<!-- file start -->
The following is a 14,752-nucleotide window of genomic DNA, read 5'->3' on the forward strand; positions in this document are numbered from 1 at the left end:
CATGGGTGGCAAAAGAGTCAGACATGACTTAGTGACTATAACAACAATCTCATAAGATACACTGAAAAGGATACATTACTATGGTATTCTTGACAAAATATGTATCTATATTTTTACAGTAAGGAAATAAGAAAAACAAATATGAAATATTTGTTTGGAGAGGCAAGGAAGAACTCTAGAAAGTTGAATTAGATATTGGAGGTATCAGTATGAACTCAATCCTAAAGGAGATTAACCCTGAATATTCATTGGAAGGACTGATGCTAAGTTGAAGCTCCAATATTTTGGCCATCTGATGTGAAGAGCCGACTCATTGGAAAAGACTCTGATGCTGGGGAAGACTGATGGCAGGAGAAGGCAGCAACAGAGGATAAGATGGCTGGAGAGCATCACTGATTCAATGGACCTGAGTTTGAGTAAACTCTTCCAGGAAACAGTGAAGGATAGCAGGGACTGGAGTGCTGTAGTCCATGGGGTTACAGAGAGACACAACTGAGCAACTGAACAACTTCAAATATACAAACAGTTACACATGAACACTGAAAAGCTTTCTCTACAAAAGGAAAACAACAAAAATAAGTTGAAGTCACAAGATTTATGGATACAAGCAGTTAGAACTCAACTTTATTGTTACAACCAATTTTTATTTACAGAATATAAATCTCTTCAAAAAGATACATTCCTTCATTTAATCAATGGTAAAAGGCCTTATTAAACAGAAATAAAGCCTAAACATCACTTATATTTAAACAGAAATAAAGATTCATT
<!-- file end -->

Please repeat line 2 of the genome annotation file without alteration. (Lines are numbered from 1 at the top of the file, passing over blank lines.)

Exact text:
CATGGGTGGCAAAAGAGTCAGACATGACTTAGTGACTATAACAACAATCTCATAAGATACACTGAAAAGGATACATTACTATGGTATTCTTGACAAAATATGTATCTATATTTTTACAGTAAGGAAATAAGAAAAACAAATATGAAATATTTGTTTGGAGAGGCAAGGAAGAACTCTAGAAAGTTGAATTAGATATTGGAGGTATCAGTATGAACTCAATCCTAAAGGAGATTAACCCTGAATATTCATTGGAAGGACTGATGCTAAGTTGAAGCTCCAATATTTTGGCCATCTGATGTGAAGAGCCGACTCATTGGAAAAGACTCTGATGCTGGGGAAGACTGATGGCAGGAGAAGGCAGCAACAGAGGATAAGATGGCTGGAGAGCATCACTGATTCAATGGACCTGAGTTTGAGTAAACTCTTCCAGGAAACAGTGAAGGATAGCAGGGACTGGAGTGCTGTAGTCCATGGGGTTACAGAGAGACACAACTGAGCAACTGAACAACTTCAAATATACAAACAGTTACACATGAACACTGAAAAGCTTTCTCTACAAAAGGAAAACAACAAAAATAAGTTGAAGTCACAAGATTTATGGATACAAGCAGTTAGAACTCAACTTTATTGTTACAACCAATTTTTATTTACAGAATATAAATCTCTTCAAAAAGATACATTCCTTCATTTAATCAATGGTAAAAGGCCTTATTAAACAGAAATAAAGCCTAAACATCACTTATATTTAAACAGAAATAAAGATTCATT